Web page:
Setting You Up to Fail Harvard Case Solution & Analysis

It is hard to pick up a magazine and managing large we not excluding it, and find a few articles outlining in excruciating detail, where the leader went wrong in each case. Implicitly or explicitly in these stories, the employees are considered as susceptible persons were only waiting for the boss to offer a productive channel for their internal energy. But when the boss stumbles, it may be a direct result of actions taken by employees who sabotaged their actions. To avoid this, leaders must: 1. To understand the situation they are going to. Managers must know how they are perceived and how their predecessor was. 2. Investments in early subordinates. New bosses need to spend a lot of time one-on-one with employees for three reasons: to understand them, get to know them and establish rapport. 3. Be alert to your own behavior. New managers often overestimate the extent to which their good intentions and good character will shine through. Demonstration of his "true self" does not mean "be natural." Rather, it requires managers to capture the everyday opportunities to demonstrate that they are trustworthy and fair support. 4. Early intervention. New bosses need to take action if there is a problem. Letting things fester only postpones the inevitable. "Hide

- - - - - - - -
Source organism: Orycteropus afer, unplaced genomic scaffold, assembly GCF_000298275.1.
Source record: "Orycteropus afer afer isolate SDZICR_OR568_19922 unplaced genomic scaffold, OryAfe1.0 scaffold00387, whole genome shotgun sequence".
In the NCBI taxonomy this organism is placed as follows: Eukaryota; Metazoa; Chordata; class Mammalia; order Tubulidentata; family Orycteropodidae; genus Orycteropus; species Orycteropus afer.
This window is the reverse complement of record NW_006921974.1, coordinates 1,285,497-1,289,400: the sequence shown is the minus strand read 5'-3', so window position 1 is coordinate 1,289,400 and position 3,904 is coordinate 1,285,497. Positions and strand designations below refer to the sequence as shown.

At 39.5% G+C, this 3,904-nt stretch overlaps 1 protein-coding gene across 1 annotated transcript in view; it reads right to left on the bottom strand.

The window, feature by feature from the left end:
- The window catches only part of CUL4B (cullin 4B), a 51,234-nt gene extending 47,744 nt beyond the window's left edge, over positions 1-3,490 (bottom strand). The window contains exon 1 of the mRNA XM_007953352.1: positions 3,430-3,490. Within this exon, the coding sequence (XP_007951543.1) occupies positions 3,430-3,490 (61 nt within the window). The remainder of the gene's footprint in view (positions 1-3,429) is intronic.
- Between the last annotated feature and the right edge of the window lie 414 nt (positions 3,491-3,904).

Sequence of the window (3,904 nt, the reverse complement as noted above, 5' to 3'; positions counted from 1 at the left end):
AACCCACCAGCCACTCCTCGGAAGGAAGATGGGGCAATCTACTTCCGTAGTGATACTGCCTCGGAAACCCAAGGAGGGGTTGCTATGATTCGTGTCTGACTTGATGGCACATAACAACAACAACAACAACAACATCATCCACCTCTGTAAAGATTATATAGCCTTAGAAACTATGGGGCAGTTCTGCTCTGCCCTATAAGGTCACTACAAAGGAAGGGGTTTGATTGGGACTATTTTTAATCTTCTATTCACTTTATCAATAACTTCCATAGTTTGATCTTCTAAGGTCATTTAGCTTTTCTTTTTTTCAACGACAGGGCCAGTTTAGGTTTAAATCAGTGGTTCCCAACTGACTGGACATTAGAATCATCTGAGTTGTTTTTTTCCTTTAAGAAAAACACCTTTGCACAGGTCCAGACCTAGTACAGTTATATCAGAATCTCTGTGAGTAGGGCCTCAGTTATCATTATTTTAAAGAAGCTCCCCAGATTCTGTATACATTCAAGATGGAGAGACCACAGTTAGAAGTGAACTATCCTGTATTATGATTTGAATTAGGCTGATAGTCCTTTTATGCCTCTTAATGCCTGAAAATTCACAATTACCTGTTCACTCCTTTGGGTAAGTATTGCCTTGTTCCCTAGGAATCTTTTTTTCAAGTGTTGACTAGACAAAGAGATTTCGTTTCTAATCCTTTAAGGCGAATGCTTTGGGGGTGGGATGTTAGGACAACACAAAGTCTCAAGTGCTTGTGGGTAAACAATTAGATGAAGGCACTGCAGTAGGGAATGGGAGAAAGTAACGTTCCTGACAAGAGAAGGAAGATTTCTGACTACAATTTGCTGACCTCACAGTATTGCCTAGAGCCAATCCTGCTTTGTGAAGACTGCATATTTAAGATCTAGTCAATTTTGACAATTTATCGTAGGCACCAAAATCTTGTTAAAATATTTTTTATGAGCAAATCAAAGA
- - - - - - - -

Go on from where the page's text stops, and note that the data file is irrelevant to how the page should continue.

by Jean-Louis Barsoux, Jean-Francois Manzoni Source: MIT Sloan Management Review 9 pages. Publication Date: July 1, 2009. Prod. #: SMR325-PDF-ENG

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